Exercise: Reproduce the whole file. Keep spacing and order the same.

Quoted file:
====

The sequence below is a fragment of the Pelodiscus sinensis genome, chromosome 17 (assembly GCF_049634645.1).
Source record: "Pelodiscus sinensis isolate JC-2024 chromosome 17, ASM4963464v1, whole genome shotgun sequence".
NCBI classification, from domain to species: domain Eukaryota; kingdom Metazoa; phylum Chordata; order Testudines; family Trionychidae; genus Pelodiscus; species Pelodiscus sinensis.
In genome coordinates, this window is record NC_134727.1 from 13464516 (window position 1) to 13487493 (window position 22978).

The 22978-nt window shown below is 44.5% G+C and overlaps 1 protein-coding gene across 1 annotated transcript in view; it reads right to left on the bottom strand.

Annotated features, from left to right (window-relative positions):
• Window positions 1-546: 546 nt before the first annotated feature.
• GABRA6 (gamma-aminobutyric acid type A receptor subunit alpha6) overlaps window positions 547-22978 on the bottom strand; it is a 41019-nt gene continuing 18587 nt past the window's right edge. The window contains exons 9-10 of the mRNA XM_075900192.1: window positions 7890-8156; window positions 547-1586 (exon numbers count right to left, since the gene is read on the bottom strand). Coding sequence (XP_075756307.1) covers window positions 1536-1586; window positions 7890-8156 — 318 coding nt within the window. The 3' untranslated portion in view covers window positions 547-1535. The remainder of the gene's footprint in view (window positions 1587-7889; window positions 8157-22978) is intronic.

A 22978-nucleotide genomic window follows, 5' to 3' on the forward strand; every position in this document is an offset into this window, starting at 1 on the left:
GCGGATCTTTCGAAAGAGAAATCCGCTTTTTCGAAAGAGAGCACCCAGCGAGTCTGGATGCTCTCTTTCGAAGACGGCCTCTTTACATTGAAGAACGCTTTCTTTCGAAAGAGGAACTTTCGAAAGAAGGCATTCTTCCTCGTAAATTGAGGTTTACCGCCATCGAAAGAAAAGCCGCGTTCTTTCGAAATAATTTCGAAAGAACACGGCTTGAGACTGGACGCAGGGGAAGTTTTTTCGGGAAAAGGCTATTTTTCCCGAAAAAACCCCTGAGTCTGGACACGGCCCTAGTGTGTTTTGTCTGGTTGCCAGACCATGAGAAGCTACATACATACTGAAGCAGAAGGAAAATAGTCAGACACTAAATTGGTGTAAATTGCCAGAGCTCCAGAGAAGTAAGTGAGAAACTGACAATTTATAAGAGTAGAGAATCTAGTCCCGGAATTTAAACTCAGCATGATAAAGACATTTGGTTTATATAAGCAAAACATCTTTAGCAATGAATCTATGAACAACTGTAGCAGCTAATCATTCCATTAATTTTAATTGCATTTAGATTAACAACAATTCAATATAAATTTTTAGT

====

The sequence below is a fragment of the Pelodiscus sinensis genome, chromosome 17 (assembly GCF_049634645.1).
Source record: "Pelodiscus sinensis isolate JC-2024 chromosome 17, ASM4963464v1, whole genome shotgun sequence".
NCBI classification, from domain to species: domain Eukaryota; kingdom Metazoa; phylum Chordata; order Testudines; family Trionychidae; genus Pelodiscus; species Pelodiscus sinensis.
In genome coordinates, this window is record NC_134727.1 from 13464516 (window position 1) to 13487493 (window position 22978).

The 22978-nt window shown below is 44.5% G+C and overlaps 1 protein-coding gene across 1 annotated transcript in view; it reads right to left on the bottom strand.

Annotated features, from left to right (window-relative positions):
• Window positions 1-546: 546 nt before the first annotated feature.
• GABRA6 (gamma-aminobutyric acid type A receptor subunit alpha6) overlaps window positions 547-22978 on the bottom strand; it is a 41019-nt gene continuing 18587 nt past the window's right edge. The window contains exons 9-10 of the mRNA XM_075900192.1: window positions 7890-8156; window positions 547-1586 (exon numbers count right to left, since the gene is read on the bottom strand). Coding sequence (XP_075756307.1) covers window positions 1536-1586; window positions 7890-8156 — 318 coding nt within the window. The 3' untranslated portion in view covers window positions 547-1535. The remainder of the gene's footprint in view (window positions 1587-7889; window positions 8157-22978) is intronic.

A 22978-nucleotide genomic window follows, 5' to 3' on the forward strand; every position in this document is an offset into this window, starting at 1 on the left:
GCGGATCTTTCGAAAGAGAAATCCGCTTTTTCGAAAGAGAGCACCCAGCGAGTCTGGATGCTCTCTTTCGAAGACGGCCTCTTTACATTGAAGAACGCTTTCTTTCGAAAGAGGAACTTTCGAAAGAAGGCATTCTTCCTCGTAAATTGAGGTTTACCGCCATCGAAAGAAAAGCCGCGTTCTTTCGAAATAATTTCGAAAGAACACGGCTTGAGACTGGACGCAGGGGAAGTTTTTTCGGGAAAAGGCTATTTTTCCCGAAAAAACCCCTGAGTCTGGACACGGCCCTAGTGTGTTTTGTCTGGTTGCCAGACCATGAGAAGCTACATACATACTGAAGCAGAAGGAAAATAGTCAGACACTAAATTGGTGTAAATTGCCAGAGCTCCAGAGAAGTAAGTGAGAAACTGACAATTTATAAGAGTAGAGAATCTAGTCCCGGAATTTAAACTCAGCATGATAAAGACATTTGGTTTATATAAGCAAAACATCTTTAGCAATGAATCTATGAACAACTGTAGCAGCTAATCATTCCATTAATTTTAATTGCATTTAGATTAACAACAATTCAATATAAATTTTTAGT